Emotions of Amazement in Old English Hagiography
Ælfric’s approach to Wonder, Awe and the Sublime
Table Of Contents
- About the author
- About the book
- This eBook can be cited
- Table of Contents
- 1. Emotions of amazement: What are they? How can they be studied in literary texts?
- 1.1. Some notes on the study of emotion
- 1.2. Categorising emotions: Where did the study of aesthetic emotions begin?
- 1.3. Aesthetic emotions today: Current research and contemporary theories
- 1.4. Emotions of amazement
- 2. The study of emotion in literature: Looking into amazement in hagiography
- 2.1. Cultural and literary models for wonder
- 2.2. Theoretical and methodological notes on the study of emotion in literature and hagiography in the Middle Ages
- 2.3. Medieval hagiography in context
- 3. Old English Hagiography and the lexical field of amazement: Sources and resources
- 3.1. Description of the corpus
- 3.2. Description of the lexical field of amazement in Old English
- 3.3. Corpus lookups and data treatment
- 4. Aesthetic pleasure and the sublime: Ælfric’s approach to pleasant personal experience, the beautiful and the sublime
- 4.1. Ælfric’s treatment of sensory data in aesthetic experience
- 4.2. Usage of the lexical domain of the sublime
- 4.3. Experiencing the sublime
- 5. Wonderful and miraculous experiences and the lexical domain of wonder in Ælfric’s Lives of Saints
- 5.1. Earthly, human, and secular experiences of wonder
- 5.2. Divine and spiritual wonder
- 5.3. Ælfric’s approach to the miraculous
- 6. The lexical domain of awe and fear: Aesthetic fear in Ælfric’s Lives of Saints
- 6.1. Utilitarian fear and awe as real-life emotional responses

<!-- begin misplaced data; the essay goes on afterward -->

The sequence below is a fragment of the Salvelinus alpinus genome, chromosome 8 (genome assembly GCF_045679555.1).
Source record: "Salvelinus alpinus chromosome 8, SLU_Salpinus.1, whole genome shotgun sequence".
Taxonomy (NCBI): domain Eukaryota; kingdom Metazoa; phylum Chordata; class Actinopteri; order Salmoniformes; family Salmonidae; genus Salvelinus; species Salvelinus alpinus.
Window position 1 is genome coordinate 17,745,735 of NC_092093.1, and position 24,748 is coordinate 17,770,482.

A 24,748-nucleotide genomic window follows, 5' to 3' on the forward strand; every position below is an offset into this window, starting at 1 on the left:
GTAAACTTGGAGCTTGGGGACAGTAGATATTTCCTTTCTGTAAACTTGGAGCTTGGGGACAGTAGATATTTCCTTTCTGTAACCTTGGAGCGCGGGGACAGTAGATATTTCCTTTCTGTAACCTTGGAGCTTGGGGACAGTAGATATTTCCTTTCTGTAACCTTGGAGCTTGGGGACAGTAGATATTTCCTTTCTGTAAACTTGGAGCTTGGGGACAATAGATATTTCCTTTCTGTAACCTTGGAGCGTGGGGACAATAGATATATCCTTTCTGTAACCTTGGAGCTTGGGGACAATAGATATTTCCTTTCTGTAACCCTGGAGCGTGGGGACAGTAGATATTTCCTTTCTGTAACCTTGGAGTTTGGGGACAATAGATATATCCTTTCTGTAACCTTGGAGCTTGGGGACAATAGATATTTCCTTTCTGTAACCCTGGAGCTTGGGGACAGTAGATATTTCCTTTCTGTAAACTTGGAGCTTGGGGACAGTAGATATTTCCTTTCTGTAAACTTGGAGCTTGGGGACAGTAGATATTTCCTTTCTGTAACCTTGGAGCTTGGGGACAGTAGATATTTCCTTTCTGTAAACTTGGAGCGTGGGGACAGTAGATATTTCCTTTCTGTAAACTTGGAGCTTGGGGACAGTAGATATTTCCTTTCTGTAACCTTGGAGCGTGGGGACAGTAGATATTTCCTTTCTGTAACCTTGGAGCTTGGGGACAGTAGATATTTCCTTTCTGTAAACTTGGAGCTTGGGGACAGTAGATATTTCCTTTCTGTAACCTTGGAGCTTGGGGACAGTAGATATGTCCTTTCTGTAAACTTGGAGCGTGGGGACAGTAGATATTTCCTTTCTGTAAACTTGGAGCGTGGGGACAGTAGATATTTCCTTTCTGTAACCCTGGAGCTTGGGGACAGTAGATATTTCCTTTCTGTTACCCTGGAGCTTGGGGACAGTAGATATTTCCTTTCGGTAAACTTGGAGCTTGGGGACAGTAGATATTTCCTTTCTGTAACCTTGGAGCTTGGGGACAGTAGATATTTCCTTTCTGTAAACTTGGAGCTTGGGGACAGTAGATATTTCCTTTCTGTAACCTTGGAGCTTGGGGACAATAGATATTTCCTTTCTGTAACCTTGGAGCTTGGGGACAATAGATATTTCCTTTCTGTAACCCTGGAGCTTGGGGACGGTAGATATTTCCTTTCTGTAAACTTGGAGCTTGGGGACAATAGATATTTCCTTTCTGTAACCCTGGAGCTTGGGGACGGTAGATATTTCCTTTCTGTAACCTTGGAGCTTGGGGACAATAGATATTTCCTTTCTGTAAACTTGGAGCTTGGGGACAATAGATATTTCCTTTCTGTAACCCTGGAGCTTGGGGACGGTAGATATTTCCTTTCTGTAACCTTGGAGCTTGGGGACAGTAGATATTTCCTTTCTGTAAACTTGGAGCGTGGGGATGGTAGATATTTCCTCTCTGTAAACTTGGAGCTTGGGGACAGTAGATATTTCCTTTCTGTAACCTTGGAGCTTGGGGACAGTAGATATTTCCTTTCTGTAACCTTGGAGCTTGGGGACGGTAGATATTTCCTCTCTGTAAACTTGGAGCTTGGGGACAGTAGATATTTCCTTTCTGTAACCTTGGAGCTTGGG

- 6.2. Awe and the God-fearing Christian
- 6.3. fear and awe as pagan responses to the miraculous
- Concluding Remarks
- Index of Names
- Series Index
This monograph offers the results of my recent incursion into the hagiographical genre. I would like to thank several people whose advice, feedback and suggestions have been extremely helpful in completing this manuscript and in my current studies on Old English hagiography. To begin with, I would like to thank my former PhD supervisor, Professor Javier Díaz-Vera, for his constant encouragement, bibliography suggestions and overall support. Many thanks to Professor Christine Rauer, for helping me with my research on the Old English Martyrology, which certainly paved the way for the completion of this monograph. I would like to thank my former Medieval English Literature Student as well, Daniel Prado, for helping me out cleaning up and categorising the corpus data for this study. Needless to say, any mistakes or omissions remain my own responsibility.
This research was carried out in the framework of the research group EMOTCL: Emotions across times, cultures and languages, and this research and the publication of this monograph was funded by the Junta de Comunidades de Castilla-La Mancha (JCCM) in the research project ‘La expression y la conceptualización de las emociones estéticas: Variación cultural y lingüística’ (reference SBPLY/17/180501/000267).
Amazement is part and parcel of human experience. On a daily basis, we are surprised, fascinated and mesmerised by different objects, people, circumstances, and events. A new song may enthral us, entertain us, or move us to tears. The contemplation of a sharp mountain landscape might dazzle and terrify us in equal parts. A person’s intelligence or wit can easily leave us open-mouthed. Furthermore, wonder and curiosity lie at the heart of important human processes of learning and knowledge acquisition. Wondering about how something works and operates at its very core is behind some of the most remarkable scientific discoveries in the history of humankind.